First, husband Ronald VanHeeswjik made her the hand-held loom–using the original stacked method, not the method that miters the corners which makes the loom totally flat and, we think, harder to handle.  They figured a way to make a stand that allows Margaret to prop it over a radiator as she wanted to stand to make the rugs.  Along the way, they made some other improvements in the loom and in the braiding that I think are really good.

Margaret collected her fabrics from Good Will, The Salvation Army, and local quilting stores with fabric on sale.  Just remember to choose fabrics that don’t ravel easily and that will wash and wear–that probably means cotton sheets, tablecloths, curtains, and the like.  (And wash everything you bring into the house to prevent bedbugs.)  Margaret divided her fabrics in half so that she could keep the rugs similar in color.

First before anything, look at these beauties:

Margaret's Two Rugs 2

The one on the left is made by banding the same colors; the one on the right is more of a herringbone pattern, where you keep switching colors when a color runs out.

Margaret's two rugs

I love the clear colors Margaret has used–the rugs shimmer in the light.  So pretty.  And of course Margaret checked with the bride to see what colors she and her groom liked together before collecting her fabric.

Here’s Margaret braiding/weaving on her loom.  Note how she’s using a dowel to separate the background strands–I like that idea a lot.

Margaret's rag rug frame

Here’s another improvement:  the side bars slip up and down until you get enough tension on them–and can slip all the way out if you are not careful to grip them when you lift the loom.  Ronald and Margaret solved this issue by drilling a hole in the bottom of each bar and attaching a clip that keeps the bar from sliding.  They’ve promised to drill mine when I finish with the rug that’s on the loom now–which will be a winter project for me maybe unless one of the kiddos or Tami gets interested.

Margaret's rag rug frame catch at bottom

As part of the wedding gift, Margaret put together a little book of all the “sayings” she said ran through her head about healthy marriages and relationships as she stood and braided.  She told me some of these one day when I went to see the first rug.  I thought them wonderful–and still think she should maybe do something more formal with that book.  (The bride loved it–how could she not?) Many of them speak to how lives get woven together as we live:  the bride and groom, of course.  But, also, Ronald, Margaret, and me as they took up this rag rug project.  And, of course, all the lives woven together on this blog.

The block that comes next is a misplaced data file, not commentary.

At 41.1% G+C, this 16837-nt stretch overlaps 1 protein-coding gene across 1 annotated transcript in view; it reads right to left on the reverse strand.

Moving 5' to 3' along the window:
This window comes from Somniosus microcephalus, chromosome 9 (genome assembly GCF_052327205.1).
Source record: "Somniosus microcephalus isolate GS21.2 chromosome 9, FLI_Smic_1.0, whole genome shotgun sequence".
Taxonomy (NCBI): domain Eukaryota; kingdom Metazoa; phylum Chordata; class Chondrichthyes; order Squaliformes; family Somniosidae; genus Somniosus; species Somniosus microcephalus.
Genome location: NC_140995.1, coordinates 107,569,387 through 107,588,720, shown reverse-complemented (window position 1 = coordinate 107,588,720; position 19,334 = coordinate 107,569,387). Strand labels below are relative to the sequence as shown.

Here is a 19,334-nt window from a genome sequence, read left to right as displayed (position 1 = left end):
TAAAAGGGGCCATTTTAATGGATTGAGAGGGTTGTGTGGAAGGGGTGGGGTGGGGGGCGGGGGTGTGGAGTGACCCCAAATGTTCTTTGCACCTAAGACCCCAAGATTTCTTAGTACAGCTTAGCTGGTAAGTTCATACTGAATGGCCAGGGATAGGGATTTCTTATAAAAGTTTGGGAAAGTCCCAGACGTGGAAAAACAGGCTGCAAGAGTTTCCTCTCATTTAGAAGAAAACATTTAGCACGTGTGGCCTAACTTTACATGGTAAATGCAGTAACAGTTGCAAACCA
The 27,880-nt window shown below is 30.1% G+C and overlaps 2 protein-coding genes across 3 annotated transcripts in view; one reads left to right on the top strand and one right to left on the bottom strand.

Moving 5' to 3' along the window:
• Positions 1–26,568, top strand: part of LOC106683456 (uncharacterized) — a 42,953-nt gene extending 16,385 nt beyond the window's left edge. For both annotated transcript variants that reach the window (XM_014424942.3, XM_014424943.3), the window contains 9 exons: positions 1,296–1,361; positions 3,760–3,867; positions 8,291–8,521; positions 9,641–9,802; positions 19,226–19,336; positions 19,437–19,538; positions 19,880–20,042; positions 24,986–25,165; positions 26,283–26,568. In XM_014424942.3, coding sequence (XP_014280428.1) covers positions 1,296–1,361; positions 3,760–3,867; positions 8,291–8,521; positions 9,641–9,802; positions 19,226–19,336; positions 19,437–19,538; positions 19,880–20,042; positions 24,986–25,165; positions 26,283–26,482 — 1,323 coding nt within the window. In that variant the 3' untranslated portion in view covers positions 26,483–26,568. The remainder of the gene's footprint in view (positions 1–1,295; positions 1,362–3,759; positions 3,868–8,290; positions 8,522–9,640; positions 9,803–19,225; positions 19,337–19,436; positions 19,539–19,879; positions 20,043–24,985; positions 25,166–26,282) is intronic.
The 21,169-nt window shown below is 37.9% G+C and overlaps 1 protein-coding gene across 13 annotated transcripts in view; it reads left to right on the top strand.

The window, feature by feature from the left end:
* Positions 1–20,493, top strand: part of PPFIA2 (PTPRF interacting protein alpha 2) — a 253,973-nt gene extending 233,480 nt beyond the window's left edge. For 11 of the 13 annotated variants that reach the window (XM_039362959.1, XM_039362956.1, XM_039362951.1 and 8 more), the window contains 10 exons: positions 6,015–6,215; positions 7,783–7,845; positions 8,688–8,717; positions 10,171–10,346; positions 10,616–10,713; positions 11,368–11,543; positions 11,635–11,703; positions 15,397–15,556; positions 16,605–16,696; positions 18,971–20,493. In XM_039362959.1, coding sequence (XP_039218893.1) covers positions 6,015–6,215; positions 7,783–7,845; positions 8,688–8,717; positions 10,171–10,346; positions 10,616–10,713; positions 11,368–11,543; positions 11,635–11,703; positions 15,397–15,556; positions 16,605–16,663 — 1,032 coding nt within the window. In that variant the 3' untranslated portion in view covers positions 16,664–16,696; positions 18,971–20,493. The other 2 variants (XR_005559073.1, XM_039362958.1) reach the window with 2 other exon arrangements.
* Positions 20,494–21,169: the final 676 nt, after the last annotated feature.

I can pretty much bet that those two rugs will be with that bride and groom throughout their lives together.

What a gift–on so many levels!

Earlier entries on this blog give more information about a good rag-rug book and how to make the loom.  It’s pretty basic.

Written by louisaenright

July 15, 2013 at 5:34 pm

Turkey Tracks: Counting Joys

with 2 comments

Turkey Tracks:  June 30, 2013

Counting Joys

I am counting joys today.

Sunshine, after days of rain.

The new Corian kitchen counters are in.

And aren’t they beautiful?  I have snagged my sweaters on the shredding formica for the very last time.

The whole kitchen seems brighter and lighter…  The color is beautiful with the oak floors and white cabinets…

Kitchen counters, June 2013Kitchen Counters 2, June 2013

Many, many thanks to Lynn Gushee of Dream Kitchens in Rockland.  She’s amazing and is also helping me with some other details in the kitchen that needed tackling.

The leaky 70-gallon water tank is gone.  Mark and Cappy of Mark’s Appliance said they had never seen the inside of a water tank so corroded.  Friend Meg Barclay, an architect, tells me that was probably due to the acidity of our water from local granite.

We did more than replace the tank–we replaced the whole heating system, which was old and getting cranky.  The old boiler sat on the floor and was about 2 feet by 5 feet.  It took up the whole utility room and put out a constant wall of heat–so that in the humid summer, everything in the utility room was covered with a layer of running, condensing water.

Here’s the new boiler and the new water tank “helper.”  This system is more efficient and will use less propane (my house is heated by water, which I love).  The new helper has a lifetime warranty.

Yes, the new boiler is that little white box on the wall.

BoilerHelper

A new dog fence has been installed.  Penny is delirious and so am I.  She will not be patrolling the street below and nipping at feet peddling bicycles.  Thanks to Sarah Rheault and the folks from Invisible Fence.

The moss has been cleaned off the roof.   Thanks Horch Roofing.

The garage stairs, open to a bad fall from either the stairs or the floor of the attic, has been walled in.  Thanks to Ronald VanHeeswijk.  Neither I nor the grandchildren will fall off that death trap onto the concrete floor below.  Best of all, they can make the attic of the garage their own space this summer.

The back deck privacy wall has been painted and shored up for another year.  It’s pretty much rotten, and I will replace it next year.  Thanks to Margaret Rauenhorst, Ronald VanHeeswijk, and John Marr.

All the leaky faucets have been fixed, thanks to plumbers Wes Avery and Ben Varner.

Mulch and weeding and all the spring tasks have been accomplished, thanks to David Hannan.

Hope’s Edge, our CSA, has started, thanks to Tom Griffin and crew.

The strawberries are ripe in the garden.  The garlic scapes are ready to be cut.  The peas are coming in.  The cold frame is full of lettuce.  And, it’s summer in Maine!